This story is part of The Salt Lake Tribune’s ongoing commitment to identify solutions to Utah’s biggest challenges through the work of the Innovation Lab.
Keeping the air clean is a monumental task that requires the effort from private and public organizations, but Utahns can take a small, individual step to lower emissions by simply changing how they store gasoline.
If you use use gas-powered equipment for lawn care or other projects, you probably have a large red can full of gas you keep in your garage or other storage space. Old gas cans, typically those made more than a decade ago, emit volatile organic compounds (VOCs).
VOCs can cause eye, nose and throat irritation; headaches; dizziness; nausea; and damage to the liver, kidneys and central nervous system, according to the Environmental Protection Agency. Some VOCs are linked to cancer.
The Utah Clean Air Partnership (UCAIR) will take your old gas cans Saturday and hand you a new one known to be less harmful.
If you bring an old can, UCAIR will give you an EPA-approved SureCan brand can at the Salt Lake County Environmental Health Department, 788 Woodoak Lane, in Murray. The program runs from 8 a.m. to 1 p.m. or until exchangeable cans run out.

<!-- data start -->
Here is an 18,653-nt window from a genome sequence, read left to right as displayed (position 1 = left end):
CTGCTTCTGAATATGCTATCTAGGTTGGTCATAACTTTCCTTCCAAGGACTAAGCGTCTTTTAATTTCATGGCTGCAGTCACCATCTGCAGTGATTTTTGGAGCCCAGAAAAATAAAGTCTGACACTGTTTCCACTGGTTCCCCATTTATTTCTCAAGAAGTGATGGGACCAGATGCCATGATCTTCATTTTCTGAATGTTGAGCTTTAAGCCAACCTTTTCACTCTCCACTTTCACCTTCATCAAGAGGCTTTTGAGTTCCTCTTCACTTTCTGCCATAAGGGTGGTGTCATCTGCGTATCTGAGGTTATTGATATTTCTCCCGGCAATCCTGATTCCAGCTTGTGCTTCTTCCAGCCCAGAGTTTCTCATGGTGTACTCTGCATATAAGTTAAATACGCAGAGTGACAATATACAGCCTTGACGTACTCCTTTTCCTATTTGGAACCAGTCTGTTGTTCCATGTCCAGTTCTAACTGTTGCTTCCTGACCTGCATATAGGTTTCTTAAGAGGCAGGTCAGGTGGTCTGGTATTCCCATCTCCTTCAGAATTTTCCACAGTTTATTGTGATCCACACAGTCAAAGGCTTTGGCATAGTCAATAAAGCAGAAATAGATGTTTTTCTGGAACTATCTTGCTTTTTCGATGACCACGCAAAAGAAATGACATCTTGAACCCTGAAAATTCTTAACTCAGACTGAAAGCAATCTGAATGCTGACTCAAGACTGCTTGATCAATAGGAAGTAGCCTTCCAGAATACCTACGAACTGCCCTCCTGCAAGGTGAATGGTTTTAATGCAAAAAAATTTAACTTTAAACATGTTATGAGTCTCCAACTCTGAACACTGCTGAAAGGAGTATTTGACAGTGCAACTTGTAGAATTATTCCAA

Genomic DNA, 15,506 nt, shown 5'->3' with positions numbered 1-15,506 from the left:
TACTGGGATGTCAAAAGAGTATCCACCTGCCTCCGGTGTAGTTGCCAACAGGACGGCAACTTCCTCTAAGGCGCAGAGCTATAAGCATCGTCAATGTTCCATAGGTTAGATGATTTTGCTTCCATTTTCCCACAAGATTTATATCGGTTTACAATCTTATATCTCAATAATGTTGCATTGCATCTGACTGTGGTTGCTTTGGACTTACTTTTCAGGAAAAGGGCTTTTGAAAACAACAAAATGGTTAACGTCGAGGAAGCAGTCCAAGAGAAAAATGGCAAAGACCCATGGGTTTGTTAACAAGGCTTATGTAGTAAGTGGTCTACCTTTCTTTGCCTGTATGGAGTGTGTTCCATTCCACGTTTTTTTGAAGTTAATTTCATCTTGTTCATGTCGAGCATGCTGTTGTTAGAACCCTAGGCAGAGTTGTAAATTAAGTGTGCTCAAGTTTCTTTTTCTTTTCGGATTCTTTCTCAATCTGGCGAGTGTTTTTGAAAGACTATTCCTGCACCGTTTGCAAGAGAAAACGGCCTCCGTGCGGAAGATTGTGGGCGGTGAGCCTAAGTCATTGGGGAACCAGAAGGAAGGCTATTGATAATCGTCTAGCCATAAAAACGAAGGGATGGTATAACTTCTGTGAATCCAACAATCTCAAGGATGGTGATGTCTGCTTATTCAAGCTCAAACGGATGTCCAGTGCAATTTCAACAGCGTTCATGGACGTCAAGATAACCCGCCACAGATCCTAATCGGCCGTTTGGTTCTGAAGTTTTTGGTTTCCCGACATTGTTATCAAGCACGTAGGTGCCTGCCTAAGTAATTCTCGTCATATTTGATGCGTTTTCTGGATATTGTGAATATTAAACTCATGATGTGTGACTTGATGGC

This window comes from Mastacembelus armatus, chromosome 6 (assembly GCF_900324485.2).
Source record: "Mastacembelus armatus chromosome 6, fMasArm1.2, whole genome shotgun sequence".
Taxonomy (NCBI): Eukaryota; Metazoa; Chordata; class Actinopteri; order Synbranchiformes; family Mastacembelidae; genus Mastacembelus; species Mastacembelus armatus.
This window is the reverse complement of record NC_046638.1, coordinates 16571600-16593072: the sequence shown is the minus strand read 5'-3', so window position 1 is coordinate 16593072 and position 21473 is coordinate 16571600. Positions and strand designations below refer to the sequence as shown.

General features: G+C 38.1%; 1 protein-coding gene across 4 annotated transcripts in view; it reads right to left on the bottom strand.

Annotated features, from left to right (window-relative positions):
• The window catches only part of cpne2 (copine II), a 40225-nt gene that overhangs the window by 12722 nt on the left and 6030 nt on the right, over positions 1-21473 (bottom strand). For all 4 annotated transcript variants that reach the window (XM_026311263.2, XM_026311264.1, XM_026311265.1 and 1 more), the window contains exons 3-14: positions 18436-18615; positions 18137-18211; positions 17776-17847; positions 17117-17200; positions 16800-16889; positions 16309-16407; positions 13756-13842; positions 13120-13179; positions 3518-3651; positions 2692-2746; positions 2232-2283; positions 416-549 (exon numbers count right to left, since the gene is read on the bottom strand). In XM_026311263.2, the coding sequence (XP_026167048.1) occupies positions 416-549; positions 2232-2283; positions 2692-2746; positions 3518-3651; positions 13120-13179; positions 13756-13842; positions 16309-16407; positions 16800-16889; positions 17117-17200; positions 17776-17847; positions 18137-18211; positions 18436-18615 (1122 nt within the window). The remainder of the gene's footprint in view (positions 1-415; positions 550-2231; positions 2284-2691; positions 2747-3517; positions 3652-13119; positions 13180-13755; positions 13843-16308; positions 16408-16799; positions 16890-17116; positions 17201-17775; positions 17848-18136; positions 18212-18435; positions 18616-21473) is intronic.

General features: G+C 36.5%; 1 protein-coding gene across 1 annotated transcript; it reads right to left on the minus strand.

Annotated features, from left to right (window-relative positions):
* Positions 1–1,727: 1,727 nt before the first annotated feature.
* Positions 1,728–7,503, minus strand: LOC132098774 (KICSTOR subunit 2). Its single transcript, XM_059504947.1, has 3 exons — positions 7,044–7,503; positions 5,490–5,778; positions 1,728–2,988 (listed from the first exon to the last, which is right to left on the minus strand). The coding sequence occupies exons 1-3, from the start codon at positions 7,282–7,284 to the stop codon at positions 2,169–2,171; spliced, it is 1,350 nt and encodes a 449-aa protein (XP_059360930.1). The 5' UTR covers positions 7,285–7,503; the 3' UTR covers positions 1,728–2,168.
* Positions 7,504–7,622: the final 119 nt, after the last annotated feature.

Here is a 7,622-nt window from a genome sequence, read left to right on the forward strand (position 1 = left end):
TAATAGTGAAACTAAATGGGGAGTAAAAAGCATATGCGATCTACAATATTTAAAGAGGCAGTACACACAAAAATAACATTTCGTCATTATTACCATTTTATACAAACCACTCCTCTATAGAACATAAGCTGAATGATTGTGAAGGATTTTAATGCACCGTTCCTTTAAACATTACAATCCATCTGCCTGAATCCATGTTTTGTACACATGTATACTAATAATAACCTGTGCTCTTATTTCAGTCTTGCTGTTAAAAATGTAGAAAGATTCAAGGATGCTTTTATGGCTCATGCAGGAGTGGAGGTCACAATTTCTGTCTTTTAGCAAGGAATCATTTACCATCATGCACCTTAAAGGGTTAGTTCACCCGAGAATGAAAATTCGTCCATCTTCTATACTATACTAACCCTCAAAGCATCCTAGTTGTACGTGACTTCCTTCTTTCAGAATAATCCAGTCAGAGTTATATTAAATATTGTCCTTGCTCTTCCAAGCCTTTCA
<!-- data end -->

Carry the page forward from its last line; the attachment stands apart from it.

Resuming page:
“We’re really all about individual actions that people can take to help be a part of the solution to help clear the air,” executive director Kim Frost said. “This is one of those measures that we encourage people to do.”
This is UCAIR’s second such program this year -- the first at the Boeing facility in West Jordan early in the summer -- and Frost said she expects 1,000 to 1,500 cans to be exchanged in Murray.
While it can sound like an insignificant way to reduce emissions, removing 1,000 leaking cans from use for five years has the same emissions impact as keeping 105 cars off the road for each of those years, Frost said.
“It’s a larger impact than you would think,” Frost said. “A lot of people are surprised by that.”
The exchange -- which is done in partnership with Boeing, Union Pacific, the George S. and Dolores Doré Eccles Foundation and the Salt Lake County Environmental Health Department -- will provide 5-gallon gas cans which release fewer emissions because of the type of sealing on the nozzle cap and the thicker walls of the can, according to UCAIR.
The old gas cans are clipped with bolt cutters to prevent them being used again before going to the landfill, Frost said. A recycler that UCAIR has worked with wasn’t able to take the cans for this program, but Frost said, “We really felt like it was still important to get those (cans) out of circulation.”
Not everyone has the means to replace their gas-powered lawn care equipment with more environmentally friendly electric options, Frost said. Replacing an old gas can gives them the option to do something small to cut back emissions.
“This is another way where, even if you’re going to use your gas mower, you can help contribute to air quality,” Frost said.